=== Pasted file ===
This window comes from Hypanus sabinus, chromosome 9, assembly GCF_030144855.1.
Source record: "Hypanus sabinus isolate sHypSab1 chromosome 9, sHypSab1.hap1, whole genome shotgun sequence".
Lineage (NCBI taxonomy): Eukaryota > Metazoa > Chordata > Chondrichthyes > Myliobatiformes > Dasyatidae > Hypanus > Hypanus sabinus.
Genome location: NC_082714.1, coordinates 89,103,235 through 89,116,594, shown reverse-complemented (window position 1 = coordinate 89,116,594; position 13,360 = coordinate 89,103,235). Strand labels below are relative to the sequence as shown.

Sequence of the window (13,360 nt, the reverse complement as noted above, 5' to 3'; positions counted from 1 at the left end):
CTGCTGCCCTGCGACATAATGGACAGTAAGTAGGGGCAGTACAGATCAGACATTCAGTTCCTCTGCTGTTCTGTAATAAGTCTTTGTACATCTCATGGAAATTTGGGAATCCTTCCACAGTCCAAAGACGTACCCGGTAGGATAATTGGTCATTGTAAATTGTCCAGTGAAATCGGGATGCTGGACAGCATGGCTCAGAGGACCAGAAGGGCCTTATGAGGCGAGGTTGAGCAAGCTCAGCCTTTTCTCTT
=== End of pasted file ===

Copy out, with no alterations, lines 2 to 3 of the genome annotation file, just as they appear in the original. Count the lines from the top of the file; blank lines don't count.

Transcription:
Source record: "Hypanus sabinus isolate sHypSab1 chromosome 9, sHypSab1.hap1, whole genome shotgun sequence".
Lineage (NCBI taxonomy): Eukaryota > Metazoa > Chordata > Chondrichthyes > Myliobatiformes > Dasyatidae > Hypanus > Hypanus sabinus.